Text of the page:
"She's kidding right? She wants me to go in what looks like a casserole dish Mum serves the Sunday veg in, with her actually holding the thing. Must be some sort of mad joke."
I am fully aware that our second Dresskeeper entry is once again about bowel movements, but those are the things that catch Picky’s attention when she is transported back in time. So let’s move on to our friend the Chamber pot.
When Picky is first introduced to the chamber pot, her maid is the one who brings it out to her and offers to hold up her skirts for her while she ... does what she needs to do. All of a sudden Picky realises that she no longer needs to go.
Chamber pots were kept under the bed so that it can be used quickly to answer that urgent call of nature. Many of them would also have a lid on them to keep everything inside. And if Picky thought just using it was “repulsive” then spare a thought for her poor maid, who would have had to empty out and clean up her mess after her every morning. Don’t you just love the class system?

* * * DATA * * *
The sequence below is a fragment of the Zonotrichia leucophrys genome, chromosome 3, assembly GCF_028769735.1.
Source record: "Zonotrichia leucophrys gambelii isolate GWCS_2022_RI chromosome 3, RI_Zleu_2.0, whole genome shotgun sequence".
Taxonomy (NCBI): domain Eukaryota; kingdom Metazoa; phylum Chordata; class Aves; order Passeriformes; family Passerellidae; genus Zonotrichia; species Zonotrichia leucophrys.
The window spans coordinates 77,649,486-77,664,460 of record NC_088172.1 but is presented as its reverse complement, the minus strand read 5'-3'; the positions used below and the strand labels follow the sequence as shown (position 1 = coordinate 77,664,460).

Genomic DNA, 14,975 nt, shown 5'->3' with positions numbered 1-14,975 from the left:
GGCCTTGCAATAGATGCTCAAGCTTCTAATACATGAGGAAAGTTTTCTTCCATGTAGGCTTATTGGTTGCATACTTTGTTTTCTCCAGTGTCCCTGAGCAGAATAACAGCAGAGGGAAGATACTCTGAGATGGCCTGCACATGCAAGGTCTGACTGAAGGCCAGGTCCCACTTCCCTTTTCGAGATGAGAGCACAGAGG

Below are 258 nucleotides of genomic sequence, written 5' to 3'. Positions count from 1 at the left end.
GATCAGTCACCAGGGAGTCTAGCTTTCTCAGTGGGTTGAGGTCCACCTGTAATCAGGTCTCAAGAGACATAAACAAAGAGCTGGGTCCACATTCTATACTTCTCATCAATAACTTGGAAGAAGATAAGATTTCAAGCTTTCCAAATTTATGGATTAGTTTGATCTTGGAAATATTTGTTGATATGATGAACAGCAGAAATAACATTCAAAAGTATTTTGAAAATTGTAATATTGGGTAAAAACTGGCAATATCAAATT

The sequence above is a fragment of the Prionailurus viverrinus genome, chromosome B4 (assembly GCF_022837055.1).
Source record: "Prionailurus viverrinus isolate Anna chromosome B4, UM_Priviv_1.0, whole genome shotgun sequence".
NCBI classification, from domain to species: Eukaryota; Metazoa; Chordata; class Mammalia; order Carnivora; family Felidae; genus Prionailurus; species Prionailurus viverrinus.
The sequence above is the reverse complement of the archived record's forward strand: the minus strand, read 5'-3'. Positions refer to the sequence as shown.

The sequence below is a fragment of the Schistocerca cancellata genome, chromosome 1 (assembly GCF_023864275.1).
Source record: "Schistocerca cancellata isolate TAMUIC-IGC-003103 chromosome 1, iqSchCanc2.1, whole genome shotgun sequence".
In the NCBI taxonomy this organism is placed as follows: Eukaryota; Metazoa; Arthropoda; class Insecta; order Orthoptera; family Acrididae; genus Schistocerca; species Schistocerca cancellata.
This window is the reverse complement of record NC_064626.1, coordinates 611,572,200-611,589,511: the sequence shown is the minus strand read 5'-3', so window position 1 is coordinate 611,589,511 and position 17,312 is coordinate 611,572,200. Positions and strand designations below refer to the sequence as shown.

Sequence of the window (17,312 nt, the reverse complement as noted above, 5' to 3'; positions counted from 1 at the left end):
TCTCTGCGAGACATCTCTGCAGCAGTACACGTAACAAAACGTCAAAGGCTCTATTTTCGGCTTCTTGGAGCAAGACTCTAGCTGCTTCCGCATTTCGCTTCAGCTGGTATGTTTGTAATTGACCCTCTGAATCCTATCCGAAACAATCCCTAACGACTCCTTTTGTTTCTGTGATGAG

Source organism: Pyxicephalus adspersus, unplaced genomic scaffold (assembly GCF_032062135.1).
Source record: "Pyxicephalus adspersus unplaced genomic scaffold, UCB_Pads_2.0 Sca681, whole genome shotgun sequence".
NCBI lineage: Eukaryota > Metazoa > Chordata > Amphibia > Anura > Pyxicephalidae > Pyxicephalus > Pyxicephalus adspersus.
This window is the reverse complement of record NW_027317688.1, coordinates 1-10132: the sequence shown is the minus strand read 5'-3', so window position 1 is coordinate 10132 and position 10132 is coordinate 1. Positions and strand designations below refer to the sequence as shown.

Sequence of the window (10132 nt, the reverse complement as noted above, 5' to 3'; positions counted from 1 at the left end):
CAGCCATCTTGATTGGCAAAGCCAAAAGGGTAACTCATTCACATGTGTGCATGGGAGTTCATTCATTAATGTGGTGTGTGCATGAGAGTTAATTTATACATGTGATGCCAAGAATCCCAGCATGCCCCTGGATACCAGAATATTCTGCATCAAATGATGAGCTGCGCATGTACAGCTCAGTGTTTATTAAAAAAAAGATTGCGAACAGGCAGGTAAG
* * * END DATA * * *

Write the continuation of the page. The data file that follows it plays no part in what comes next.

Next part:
Chamber pots were in use up until the 19th Century when the water closet was introduced. They are still used in some rural areas around the world. And you may be more familiar with its modern cousin – the hospital bedpan.
And finally ...
Contrary to popular belief, the appropriately named Thomas Crapper was not the inventor of the toilet. He was a plumber. The flush lavatory was invented in 1596 by John Harrington. The first practical W.C., one that was not prone to water freezes in the winter, was patented by Joseph Bramah in 1778.